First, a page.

Category: magical realism

Something’s Not Right Book Review

Author: Yves

Rating: 5/5

This is the biggest surprise of my reading year so far! All I knew about Something’s Not Right was that it’s a collection of magical realism/speculative fiction short stories. What amazed me the most is actually how short these short stories were! Some were less than 3 pages but still packed such emotional and narrative substance. The first story had me utterly hooked into this writer’s imagination – I wish I could take a journey inside their mind just to be able to see the world how they do.

I cannot commend this author enough. Even though we only witness snapshots into these characters, I became so quickly attached to them! They were expertly and genuinely crafted. The voices and grammatical persons were suited to each story, with a mix of 1st, 2nd and 3rd persons as well as just colloquial dialogue. Some authors struggle to write in one voice, let alone dozens! Finally, the world-building for each story was so smooth and natural that I hadn’t noticed how much information I’d swallowed since it was so seamlessly embedded.

Of course, I had some favourites. don’t feel guilty was so deliciously obscure and ominous; I loved the narrators voice here especially since it was so natural and real, yet still decorative. theoretical robots and the dynamic of love also sticks out in my mind for its exploration of emotion. It had a nostalgic and bitter-sweet ending, which I loved. Another gem was gold-based offerings; I loved the narrator and the cunning cheek of the love interest. My ultimate favourite had to be the butcher, but I can’t explain why! Maybe it was the combination of beauty and darkness.

So if you couldn’t tell already, I loved this book.

I received this book in exchange for an honest review. All opinions are my own.

The Deepest Roots by Miranda Asebedo Review

Title: The Deepest Roots

Author: Miranda Asebedo

Age Group: Teen/Young Adult

Genre: Magical Realism

Series: Standalone

Star Rating: 4 out of 5 Stars

I borrowed this book from my local library and reviewed it.

I found this book through a book recommendation list, and it had been sitting in my library stack for a while. Once I realized that I couldn’t renew it anymore, I put it at the top of my stack, starting it as soon as I finished Soulstealer. I was even more excited when the author began to follow me on Instagram; unfortunately, I couldn’t get a picture, because I had to return both it and Soulstealer back to the library before I could get decent lighting. I wasn’t sure what to expect, but this book was a great reminder of how much I love the magical realism subgenre. Quickly paced, beautifully written, suspenseful and more than a little haunting, The Deepest Roots is one of my favorite books of 2018, and I can’t wait for more from this talented debut author!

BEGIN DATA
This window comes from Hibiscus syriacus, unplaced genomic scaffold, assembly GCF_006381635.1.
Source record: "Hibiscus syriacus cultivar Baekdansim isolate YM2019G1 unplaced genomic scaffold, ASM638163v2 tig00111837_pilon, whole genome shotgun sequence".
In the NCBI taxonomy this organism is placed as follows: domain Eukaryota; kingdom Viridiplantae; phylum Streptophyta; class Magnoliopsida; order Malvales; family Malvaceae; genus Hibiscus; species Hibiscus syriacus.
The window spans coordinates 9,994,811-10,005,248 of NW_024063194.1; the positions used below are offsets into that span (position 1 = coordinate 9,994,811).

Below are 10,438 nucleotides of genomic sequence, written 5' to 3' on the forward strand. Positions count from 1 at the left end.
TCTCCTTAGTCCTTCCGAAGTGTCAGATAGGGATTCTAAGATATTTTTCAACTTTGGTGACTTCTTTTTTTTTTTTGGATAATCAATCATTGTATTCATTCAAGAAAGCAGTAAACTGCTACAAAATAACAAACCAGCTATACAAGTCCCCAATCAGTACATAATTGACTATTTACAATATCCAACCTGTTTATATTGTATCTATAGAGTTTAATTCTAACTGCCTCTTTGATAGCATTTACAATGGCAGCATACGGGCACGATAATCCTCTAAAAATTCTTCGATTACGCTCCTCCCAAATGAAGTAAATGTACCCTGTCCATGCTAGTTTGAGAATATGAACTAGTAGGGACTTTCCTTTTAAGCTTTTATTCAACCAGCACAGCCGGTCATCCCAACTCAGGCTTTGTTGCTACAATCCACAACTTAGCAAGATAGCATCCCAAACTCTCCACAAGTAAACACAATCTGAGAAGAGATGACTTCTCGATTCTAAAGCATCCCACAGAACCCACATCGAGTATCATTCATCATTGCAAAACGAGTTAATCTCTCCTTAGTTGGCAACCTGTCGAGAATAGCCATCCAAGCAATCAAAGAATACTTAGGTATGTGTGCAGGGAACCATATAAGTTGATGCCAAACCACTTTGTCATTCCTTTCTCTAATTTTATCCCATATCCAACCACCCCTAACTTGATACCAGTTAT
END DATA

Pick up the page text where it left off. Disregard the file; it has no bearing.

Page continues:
Cottonwood Hollow, Kansas, is a strange place, some say even cursed. For the past one hundred years, each girl born in its boundaries has been gifted with a special, unique talent. Best friends Rome, Lux, and Mercy all have similar talents, but most of the time, they feel like curses. Rome is a Fixer, but being able to fix the things she touches won’t help her mom out with the climbing bills, and she refuses to confide in Lux and Mercy about what’s going on at home. But it turns out Rome isn’t the only one hiding secrets behind closed doors, for Lux’s home life is crumbling, even as she struggles to stay strong.  But an even more pressing mystery begins to mount: Why are the young women in Cottonwood Hollow cursed? What caused it? Finding the answers she craves just might mean risking everything, even her closest friends.

               This book was such a lovely surprise! It kind of was a mashup, for me, of Practical Magic and The Goonies, though that sounds like a really weird comparison. The writing was sparse but beautiful, and I was immediately entranced by the stark beauty of Cottonwood Hollow. The pacing was breakneck, and Rome’s voice was hypnotic and wry and quick to the point. I really liked the way that the town’s powers were incorporated into the story; it tied really well together. But my favorite part of the book was the close, tender friendship of Rome, Lux, and Mercy; all three girls were different, but I feel like they really complemented each other with their individual character traits. I also enjoyed the other characters, especially Red, Rome’s mother, Jett, and Mercy’s tightknit, loving family. At times, all of the different characters were difficult to follow, but I really enjoyed it nonetheless. My favorite part was the mystery of it all, trying to figure out just what was going on in the strange little town of Cottonwood Hollow. I really liked the ending, also; it really tied everything else together. The Deepest Roots is a heartfelt, tender and beautifully written exploration of friendship, family, and being comfortable with yourself, even when it seems the odds are stacked against you. The bottom line: Dark, true, beautifully written, and heartfelt, I loved The Deepest Roots, and I can’t wait for more from this promising, talented debut author! Next on deck: Not Even Bones by Rebecca Schaeffer!